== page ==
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2009 OSA/CLEO/IQEC 2009

PTuA3.pdf PTuA3.pdf

Shedding Light on Nutrition


Steven Britz1, Roman Mirecki1 and Joe Sullivan2
1

Food Components and Health Lab, USDA, Beltsville MD 20705, USA; 2Dept. Plant Science and Landscape Architecture, Univ. Maryland, College Park, MD 20742 USA Steven.Britz@ars.usda.gov

Abstract: Supplemental ultraviolet-B radiation (280-320 nm) can increase phenolic compounds in plants and help to preserve them during storage after harvest. The nutritional significance of these compounds and the use of UV-LEDs will be discussed. 2009 Optical Society of America
OCIS codes: (170.1420) Biology; (230.3670) Light-emitting diodes

1. Introduction Green, leafy vegetables make and store various polyphenolic compounds considered important for human nutrition [1]. These compounds may help to reduce oxidative stress [2] or they have more specific signaling functions [3]. Renewed interest in greenhouse cultivation to extend growing season, reduce transportation costs and generate high quality produce has revived recognition that typical greenhouse coverings reduce or eliminate the short wavelength portion of the solar spectrum resulting in decreased synthesis and accumulation of polyphenolics [4]. Most of our knowledge of UV-stimulation of plant polyphenolics derives from studies to assess potential increases in solar UVB radiation (280-320 nm) as a result of stratospheric ozone destruction [5], but there is relatively little information on low-level irradiance, exposure and wavelength requirements. These studies were undertaken to evaluate the potential for UV-LEDs to improve produce nutritional quality. 2. Results and Discussion Emission spectra of replicate UV LEDs (UVTOP, nominal wavelengths 300 and 370 nm, TO-39 package run at 16.7 and 11.6 mA, respectively; Sensor Electronic Technology, Columbia SC 29209, USA), are shown in Fig. 1. Spectra were recorded at 2 nm intervals and 2 nm half-bandwidth with a dual monochromator spectroradiometer (Model 754, Optronics Laboratories, Orlando FL 32811, USA) with LEDs positioned immediately above the quartz dome of the integrating sphere input optics. Measured peak wavelengths, half-peak bandwidths, and cut-on wavelengths (1% of peak) were, in order, 296 nm, 10 nm and 281 nm for the nominal 300 nm LED and 366 nm, 14 nm, and 349 nm for the nominal 370 nm LED. The LEDs have generally excellent characteristics for UV radiation sources for plant photobiology, although emission tails off gradually at longer wavelengths. Studies using LEDs emitting in the UV-B should therefore incorporate longer wavelengths controls, either as independent or simultaneous treatments.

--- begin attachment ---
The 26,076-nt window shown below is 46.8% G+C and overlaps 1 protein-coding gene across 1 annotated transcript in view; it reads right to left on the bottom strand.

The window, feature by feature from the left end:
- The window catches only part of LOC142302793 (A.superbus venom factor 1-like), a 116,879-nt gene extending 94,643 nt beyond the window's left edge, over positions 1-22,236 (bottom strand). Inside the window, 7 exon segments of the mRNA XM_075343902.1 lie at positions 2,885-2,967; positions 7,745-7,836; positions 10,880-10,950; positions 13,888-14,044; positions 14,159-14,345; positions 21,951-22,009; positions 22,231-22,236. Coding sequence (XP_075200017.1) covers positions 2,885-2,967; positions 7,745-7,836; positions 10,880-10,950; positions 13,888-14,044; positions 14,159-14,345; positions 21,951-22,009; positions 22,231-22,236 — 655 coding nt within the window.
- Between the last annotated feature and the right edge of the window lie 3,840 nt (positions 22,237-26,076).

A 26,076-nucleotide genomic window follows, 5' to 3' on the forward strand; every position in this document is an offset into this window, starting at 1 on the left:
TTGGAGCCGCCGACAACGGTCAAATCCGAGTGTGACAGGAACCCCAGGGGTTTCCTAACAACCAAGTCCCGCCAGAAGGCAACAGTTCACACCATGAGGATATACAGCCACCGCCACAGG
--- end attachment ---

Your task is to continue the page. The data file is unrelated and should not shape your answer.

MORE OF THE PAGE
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Fig. 1 Emission spectra of UV LEDs

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2009 OSA/CLEO/IQEC 2009

PTuA3.pdf PTuA3.pdf